Infamously Named Pink Taco Restaurant Opens in Boston in October
It's the first East Coast location of the Mexican chain, which sends an equally questionably named merch truck to town this week.
A chain-Mexican restaurant called [deep breath] Pink Taco [SIGH] is about to open in Fort Point, the East Coast debut of the Las Vegas-born biz. But wait, there’s more: This week, before the first tortilla is even served, Pink Taco will deploy a neighborhood-roving merch truck—nicknamed, perhaps problematically, “Gypsy”—to introduce Bostonians to its brand.
There’s a lot to unpack here. First, know that the brand is a calavera-painted, tequila-spiked interpretation of a Mexican restaurant. (Also, sidenote: Is that Rihanna rocking a sombrero and skull earrings in one of the pieces on the walls of the new Boston shop? A Pink Taco rep swears it’s not. This stan remains suspicious.)
The Las Vegas Hard Rock Casino-born, Los Angeles-based company will open its Boston outpost at 374 Congress St. on Monday, October 7. But on Friday, Sept. 27 and Saturday, Sept. 28, a hot-pink truck—emblazoned with those same calavera-style skeletons, now riding pink flamingoes—will be roaming around Seaport Boulevard, Congress, and Summer streets. The truck won’t be selling or serving food, confirms a Pink Taco rep, but it will be handing out merchandise to “get the buzz out” about the Seaport area’s newest place that serves margaritas.
Then again, there’s a good chance you’ve heard of Pink Taco already. Founded in 1999, Pink Taco has enjoyed some notoriety over the years, after a Scottsdale, Arizona location closed a decade ago following backlash over the name, which is derogatory slang for “vagina” (and also, sure, describes a tortilla-wrapped menu item covered in magenta pickled onions).
Pink Taco founder Harry Morton, the then-twentysomething son of Hard Rock Hotel and Cafe cofounder Pete Morton, infamously defended the brand name on The Daily Show with John Stewart in 2006. Please, enjoy some vintage Ed Helms.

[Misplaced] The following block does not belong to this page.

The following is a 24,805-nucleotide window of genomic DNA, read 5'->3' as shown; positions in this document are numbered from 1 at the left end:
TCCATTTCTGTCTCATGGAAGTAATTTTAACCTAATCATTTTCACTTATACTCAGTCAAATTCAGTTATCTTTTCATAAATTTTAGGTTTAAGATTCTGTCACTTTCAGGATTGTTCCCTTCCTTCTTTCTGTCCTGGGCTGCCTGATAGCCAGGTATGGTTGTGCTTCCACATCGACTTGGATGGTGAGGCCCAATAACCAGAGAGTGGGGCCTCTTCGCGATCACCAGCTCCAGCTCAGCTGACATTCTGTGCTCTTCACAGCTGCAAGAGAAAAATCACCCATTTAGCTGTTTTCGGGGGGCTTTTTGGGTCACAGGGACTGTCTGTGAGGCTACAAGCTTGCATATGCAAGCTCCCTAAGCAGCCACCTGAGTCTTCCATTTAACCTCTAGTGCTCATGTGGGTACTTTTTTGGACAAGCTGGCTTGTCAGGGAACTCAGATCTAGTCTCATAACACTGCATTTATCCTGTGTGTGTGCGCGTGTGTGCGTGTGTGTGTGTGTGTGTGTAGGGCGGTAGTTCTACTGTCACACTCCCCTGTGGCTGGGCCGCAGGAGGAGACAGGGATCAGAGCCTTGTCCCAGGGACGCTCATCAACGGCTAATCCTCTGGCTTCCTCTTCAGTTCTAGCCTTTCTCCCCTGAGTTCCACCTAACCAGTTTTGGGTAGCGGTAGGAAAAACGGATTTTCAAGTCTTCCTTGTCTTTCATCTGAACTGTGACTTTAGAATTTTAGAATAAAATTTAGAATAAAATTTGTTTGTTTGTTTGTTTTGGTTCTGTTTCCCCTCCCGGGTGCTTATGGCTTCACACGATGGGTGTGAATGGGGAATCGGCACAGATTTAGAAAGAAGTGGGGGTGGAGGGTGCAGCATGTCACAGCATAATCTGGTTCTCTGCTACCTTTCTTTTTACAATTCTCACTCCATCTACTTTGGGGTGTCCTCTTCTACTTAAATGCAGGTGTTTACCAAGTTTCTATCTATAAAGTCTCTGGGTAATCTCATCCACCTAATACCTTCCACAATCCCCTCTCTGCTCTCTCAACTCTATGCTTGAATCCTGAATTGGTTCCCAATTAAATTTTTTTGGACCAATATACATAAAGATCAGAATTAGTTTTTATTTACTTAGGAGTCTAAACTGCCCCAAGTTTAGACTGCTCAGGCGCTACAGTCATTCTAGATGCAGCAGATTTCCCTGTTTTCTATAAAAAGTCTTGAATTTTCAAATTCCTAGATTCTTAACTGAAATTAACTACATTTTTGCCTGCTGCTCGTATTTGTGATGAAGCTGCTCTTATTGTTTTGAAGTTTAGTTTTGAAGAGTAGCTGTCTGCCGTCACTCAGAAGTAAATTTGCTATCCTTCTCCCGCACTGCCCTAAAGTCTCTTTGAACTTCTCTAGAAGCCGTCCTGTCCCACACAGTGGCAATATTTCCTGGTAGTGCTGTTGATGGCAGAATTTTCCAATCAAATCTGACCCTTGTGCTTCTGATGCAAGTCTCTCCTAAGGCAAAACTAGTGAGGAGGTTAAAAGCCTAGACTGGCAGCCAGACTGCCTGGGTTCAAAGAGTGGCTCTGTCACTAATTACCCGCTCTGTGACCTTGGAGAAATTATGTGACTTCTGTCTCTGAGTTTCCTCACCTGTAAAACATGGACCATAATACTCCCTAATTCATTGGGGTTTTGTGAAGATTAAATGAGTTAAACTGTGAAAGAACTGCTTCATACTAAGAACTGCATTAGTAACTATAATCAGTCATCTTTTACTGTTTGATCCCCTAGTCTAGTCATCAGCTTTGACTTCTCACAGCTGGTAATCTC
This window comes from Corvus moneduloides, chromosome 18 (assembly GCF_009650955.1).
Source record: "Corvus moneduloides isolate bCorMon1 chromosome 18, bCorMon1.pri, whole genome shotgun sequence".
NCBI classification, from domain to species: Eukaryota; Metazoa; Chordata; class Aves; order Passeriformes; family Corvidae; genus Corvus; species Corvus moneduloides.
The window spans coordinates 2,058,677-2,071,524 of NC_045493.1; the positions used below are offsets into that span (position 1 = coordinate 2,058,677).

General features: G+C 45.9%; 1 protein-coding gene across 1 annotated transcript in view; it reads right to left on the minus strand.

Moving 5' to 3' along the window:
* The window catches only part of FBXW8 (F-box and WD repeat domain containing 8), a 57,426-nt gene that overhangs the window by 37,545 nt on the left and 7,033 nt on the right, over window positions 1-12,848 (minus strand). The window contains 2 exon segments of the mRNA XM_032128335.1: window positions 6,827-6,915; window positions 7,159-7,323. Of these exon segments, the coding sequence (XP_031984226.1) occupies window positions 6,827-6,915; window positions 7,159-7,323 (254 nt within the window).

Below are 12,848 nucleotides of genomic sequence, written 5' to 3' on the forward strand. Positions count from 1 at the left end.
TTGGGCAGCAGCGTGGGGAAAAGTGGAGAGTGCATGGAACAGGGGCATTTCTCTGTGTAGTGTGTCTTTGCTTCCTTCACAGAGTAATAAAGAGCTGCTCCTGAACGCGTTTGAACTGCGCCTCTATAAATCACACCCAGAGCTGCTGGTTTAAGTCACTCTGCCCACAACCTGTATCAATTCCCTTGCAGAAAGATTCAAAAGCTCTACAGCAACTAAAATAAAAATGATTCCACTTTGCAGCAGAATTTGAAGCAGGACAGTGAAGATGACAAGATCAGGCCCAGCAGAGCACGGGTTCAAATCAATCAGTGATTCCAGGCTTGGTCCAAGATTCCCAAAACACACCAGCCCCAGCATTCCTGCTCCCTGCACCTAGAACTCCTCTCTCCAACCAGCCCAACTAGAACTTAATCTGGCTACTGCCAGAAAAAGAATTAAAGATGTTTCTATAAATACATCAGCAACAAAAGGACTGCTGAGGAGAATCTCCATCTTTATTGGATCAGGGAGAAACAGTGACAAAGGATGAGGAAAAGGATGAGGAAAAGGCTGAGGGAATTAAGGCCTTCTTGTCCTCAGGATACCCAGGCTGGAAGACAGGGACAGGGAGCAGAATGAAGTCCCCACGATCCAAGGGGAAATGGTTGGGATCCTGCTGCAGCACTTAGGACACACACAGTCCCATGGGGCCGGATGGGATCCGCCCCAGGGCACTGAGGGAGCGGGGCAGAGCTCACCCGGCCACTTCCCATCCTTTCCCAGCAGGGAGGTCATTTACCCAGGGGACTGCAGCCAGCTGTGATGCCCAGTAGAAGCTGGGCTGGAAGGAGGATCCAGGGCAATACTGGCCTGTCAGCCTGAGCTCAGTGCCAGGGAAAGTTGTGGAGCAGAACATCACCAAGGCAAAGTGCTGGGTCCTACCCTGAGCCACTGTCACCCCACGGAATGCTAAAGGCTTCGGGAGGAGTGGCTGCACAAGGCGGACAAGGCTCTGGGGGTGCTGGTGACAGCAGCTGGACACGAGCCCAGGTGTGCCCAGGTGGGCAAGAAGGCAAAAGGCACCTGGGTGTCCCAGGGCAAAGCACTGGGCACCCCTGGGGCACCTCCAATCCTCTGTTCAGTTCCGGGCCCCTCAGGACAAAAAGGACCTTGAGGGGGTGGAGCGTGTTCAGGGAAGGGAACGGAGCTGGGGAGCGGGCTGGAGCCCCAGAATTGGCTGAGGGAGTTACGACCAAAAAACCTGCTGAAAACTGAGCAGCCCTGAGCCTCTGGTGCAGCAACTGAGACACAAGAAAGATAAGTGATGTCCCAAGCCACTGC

Morton allowed in 2012 that, in retrospect, he regretted naming it “Pink Taco.” It was “a funny joke at the time,” but it “isn’t even provocative anymore, it’s almost cliché.” Morton is no longer involved in the brand, a rep says today.
Okay. But while we’re on the subject of questionable nomenclature, let’s talk about that truck. A Pink Taco rep says that its name, “Gypsy,” refers to how “the truck roams around from place to place.” That it does: The Gypsy truck has traveled from Los Angeles to Las Vegas, and now Boston; it will later zoom into Miami ahead of a future opening there. But when Boston magazine has reported on other “gypsy”-branded mobile outfits, a few readers have rightly pointed out that the descriptor is also a derogatory slur for Romani women. Per its website, other Pink Taco food trucks based in LA and Chicago are nicknamed “LA Woman” and “Brandy.”
The Pink Taco brand itself is certainly on the move: In 2017, the company was acquired by a private equity firm, which put it on track for a national expansion. It has eyed Boston from day one, with sights set on “dense, urban areas with convention, business, retail and tourist traffic.”
The 185-seat bar and restaurant will have a full liquor license; the company purchased one on the second-hand market after 1940s-era Jamaica Plain dive bar the Drinking Fountain closed in 2017. Pink Taco plans to be open for lunch, dinner, and weekend brunch, and it will debut an outdoor patio next year.
Across current locations, the menus vary, but expect Pink Taco to add more Mexican-inspired fare—like nachos, fajitas, burritos, tacos, grilled corn, and queso-bean dip—to a part of Boston that’s already home to Bartaco, Temazcal, Rosa Mexicano, and Lolita.
374 Congress St., Boston, pinktaco.com.